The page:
2006: VTG charger for petrol engines

In 2006, the 911 Turbo surprised the motoring world by featuring variable turbine geometry, a world first for a turbocharged petrol engine. Variable turbine geometry uses guide blades to simulate the cross-section of a turbocharger always optimised in size. At low engine speeds, the blades angle to form small air-flow openings. The exhaust gas flowing through a smaller cross-section is accelerated accordingly, hitting the turbine wheel with a high level of energy and therefore acting as a small turbocharger. This blade angle is maintained until the system has built up the required boost pressure. 

With the flow of exhaust gas continuing to increase as a function of higher engine speed, the VTG guide blades open up and regulate the boost pressure accordingly. The electronic management and the electrically driven control mechanism – the control of which are integrated into the engine’s Motronic management system – are set up to give the blades an adjustment period from “open” to “closed” of approximately 100 milliseconds. Furthermore, the variable turbine geometry of the turbocharger is able to handle even the maximum conceivable flow of exhaust gas. This eliminates the need for a bypass valve.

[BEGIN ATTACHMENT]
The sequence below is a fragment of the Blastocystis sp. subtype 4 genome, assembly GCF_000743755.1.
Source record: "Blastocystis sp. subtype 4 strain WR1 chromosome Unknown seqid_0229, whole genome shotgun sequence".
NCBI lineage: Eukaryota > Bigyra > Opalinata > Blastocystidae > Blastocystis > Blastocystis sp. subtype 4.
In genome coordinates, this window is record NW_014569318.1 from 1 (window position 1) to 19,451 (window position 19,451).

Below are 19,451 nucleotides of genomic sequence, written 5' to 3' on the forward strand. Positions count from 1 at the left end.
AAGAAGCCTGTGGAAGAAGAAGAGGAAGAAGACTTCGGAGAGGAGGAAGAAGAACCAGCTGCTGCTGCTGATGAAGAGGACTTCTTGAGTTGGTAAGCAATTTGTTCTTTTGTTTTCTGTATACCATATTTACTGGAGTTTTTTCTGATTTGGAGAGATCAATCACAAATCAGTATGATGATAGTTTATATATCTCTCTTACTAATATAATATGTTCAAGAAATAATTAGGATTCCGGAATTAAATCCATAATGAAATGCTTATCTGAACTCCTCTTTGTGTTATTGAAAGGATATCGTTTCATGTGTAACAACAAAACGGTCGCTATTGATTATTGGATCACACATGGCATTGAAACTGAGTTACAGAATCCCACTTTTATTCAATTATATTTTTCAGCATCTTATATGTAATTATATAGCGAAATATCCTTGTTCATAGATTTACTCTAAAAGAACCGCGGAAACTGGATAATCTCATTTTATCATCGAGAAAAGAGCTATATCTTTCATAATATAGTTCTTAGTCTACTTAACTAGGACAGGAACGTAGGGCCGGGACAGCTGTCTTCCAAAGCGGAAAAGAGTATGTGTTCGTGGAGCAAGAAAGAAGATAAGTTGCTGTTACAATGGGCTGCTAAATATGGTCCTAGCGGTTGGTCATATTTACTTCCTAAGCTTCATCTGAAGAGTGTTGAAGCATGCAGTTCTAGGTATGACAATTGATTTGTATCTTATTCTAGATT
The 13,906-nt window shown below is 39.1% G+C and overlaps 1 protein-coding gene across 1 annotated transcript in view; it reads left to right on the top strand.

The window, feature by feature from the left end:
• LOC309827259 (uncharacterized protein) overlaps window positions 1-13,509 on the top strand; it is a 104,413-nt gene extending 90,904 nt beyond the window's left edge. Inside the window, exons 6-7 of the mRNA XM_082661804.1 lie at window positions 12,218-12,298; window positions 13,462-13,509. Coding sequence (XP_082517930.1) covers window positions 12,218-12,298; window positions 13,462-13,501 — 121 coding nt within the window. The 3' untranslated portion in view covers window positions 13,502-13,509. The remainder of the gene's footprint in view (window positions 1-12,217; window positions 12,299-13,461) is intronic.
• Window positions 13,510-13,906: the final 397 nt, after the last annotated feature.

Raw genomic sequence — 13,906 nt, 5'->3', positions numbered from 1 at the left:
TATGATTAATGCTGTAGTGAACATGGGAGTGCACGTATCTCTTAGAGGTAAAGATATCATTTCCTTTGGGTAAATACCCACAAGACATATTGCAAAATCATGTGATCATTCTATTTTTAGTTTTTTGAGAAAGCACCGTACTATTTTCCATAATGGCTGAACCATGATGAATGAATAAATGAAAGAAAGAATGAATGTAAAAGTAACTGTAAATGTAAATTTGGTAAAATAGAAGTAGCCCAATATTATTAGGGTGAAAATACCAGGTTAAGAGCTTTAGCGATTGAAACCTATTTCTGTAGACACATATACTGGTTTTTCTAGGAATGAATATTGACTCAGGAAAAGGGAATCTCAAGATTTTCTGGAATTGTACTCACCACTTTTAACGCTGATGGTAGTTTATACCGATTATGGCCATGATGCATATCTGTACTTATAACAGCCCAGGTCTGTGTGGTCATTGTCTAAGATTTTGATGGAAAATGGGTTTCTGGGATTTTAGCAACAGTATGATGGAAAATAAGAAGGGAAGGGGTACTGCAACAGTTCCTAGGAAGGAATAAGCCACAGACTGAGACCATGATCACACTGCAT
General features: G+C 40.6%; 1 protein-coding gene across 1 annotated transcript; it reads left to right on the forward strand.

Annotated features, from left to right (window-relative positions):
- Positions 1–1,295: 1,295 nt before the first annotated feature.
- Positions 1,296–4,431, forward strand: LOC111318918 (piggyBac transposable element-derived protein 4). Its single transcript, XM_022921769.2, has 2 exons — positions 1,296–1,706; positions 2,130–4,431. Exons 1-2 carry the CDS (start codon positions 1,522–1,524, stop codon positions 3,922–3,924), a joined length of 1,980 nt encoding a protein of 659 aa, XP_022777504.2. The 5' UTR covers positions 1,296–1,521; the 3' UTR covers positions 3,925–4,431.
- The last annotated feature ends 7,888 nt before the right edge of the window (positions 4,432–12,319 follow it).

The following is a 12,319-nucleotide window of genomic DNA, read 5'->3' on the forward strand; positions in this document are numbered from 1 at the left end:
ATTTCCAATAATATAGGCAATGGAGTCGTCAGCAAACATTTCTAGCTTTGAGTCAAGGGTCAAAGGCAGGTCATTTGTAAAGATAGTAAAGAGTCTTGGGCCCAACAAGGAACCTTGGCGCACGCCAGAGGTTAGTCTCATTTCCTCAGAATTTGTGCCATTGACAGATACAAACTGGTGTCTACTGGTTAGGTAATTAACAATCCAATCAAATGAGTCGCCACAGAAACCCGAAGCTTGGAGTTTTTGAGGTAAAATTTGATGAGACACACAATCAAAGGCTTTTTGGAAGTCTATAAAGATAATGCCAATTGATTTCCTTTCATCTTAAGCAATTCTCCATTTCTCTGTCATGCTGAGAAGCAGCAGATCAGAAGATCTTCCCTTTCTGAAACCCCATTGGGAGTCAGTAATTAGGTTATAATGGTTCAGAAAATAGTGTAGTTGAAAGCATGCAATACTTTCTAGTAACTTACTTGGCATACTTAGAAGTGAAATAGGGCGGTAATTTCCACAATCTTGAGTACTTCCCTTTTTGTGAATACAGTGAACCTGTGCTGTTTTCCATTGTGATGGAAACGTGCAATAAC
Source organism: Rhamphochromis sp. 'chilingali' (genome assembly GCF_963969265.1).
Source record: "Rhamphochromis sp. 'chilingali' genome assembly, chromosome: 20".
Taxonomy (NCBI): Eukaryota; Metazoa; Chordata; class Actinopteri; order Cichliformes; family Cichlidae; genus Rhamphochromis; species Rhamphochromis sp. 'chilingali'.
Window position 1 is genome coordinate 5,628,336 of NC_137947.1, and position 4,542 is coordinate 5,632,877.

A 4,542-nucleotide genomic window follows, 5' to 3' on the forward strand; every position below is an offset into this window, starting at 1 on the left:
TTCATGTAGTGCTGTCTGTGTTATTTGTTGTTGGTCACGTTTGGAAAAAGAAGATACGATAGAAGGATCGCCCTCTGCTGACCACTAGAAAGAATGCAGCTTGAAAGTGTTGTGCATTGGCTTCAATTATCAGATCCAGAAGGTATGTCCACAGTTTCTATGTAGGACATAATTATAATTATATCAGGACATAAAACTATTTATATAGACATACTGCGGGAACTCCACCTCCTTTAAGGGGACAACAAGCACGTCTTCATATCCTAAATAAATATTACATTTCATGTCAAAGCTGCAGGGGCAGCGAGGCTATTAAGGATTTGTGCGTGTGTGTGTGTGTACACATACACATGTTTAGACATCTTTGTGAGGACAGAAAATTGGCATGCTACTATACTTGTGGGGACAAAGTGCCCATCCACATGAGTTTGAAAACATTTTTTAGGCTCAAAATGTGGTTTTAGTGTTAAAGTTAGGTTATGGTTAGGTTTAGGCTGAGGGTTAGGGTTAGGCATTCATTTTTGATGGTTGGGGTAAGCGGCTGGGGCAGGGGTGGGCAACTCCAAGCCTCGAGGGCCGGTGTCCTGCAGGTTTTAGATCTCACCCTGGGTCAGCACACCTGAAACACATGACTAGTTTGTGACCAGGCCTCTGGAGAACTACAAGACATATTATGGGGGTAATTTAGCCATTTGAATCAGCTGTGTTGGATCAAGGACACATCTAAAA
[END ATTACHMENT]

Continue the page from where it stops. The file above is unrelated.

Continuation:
The principle of variable turbine geometry (VTG) has been applied to diesel engines on a large scale for nearly ten years. However, the systems used on diesel engines could not be transferred readily to petrol engines, mostly for thermal reasons. For example, exhaust gas temperatures at the point leading into the turbine on a diesel engine are between 700 and 800°C. The exhaust gas on Porsche’s turbocharged power units, on the other hand, has a temperature of 1000°C. This creates a significantly higher load and extra strain on the adjustable guide blades, demanding the utmost of the materials and construction method applied. Only the development of materials that are extremely resistant to high temperatures allowed the production of VTG turbochargers with the long-term performance and life expectancy required. Porsche’s engineers also developed a two-stage oil cooling system including a follow-up pump, as well as a water cooling system for the bearing housing, to help reduce the high temperatures.

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